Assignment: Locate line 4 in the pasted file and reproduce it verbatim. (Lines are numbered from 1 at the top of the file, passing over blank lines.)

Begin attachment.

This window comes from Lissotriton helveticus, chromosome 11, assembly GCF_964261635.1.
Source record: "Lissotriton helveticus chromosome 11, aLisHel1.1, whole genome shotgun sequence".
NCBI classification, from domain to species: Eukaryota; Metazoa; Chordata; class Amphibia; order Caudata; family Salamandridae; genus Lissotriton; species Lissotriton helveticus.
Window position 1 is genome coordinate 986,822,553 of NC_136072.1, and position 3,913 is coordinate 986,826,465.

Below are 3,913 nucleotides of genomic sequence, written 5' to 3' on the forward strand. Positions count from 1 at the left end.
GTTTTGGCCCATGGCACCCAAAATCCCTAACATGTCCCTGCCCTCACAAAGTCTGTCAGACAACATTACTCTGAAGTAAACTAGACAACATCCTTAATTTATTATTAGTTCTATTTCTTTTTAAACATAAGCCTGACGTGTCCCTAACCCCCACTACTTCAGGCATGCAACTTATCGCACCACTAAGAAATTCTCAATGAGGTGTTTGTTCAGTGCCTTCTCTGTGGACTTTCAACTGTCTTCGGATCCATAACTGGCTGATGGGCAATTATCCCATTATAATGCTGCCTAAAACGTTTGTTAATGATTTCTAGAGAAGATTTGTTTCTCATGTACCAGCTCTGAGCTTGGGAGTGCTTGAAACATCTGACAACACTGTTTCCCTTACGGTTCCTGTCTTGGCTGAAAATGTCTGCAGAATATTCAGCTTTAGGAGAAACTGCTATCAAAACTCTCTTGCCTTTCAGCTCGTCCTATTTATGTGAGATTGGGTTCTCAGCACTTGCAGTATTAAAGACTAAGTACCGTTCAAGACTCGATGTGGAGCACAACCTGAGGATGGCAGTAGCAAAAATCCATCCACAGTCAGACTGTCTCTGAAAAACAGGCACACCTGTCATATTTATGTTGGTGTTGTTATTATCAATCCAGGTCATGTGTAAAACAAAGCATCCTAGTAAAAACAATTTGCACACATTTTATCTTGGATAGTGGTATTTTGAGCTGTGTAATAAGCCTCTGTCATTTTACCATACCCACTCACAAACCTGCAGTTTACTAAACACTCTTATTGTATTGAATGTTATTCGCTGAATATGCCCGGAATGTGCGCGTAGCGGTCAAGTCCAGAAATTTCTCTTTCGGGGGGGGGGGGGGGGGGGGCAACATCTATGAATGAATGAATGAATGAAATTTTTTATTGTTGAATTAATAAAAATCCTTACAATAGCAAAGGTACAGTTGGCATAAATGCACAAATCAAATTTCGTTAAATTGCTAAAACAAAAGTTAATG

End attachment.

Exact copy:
Window position 1 is genome coordinate 986,822,553 of NC_136072.1, and position 3,913 is coordinate 986,826,465.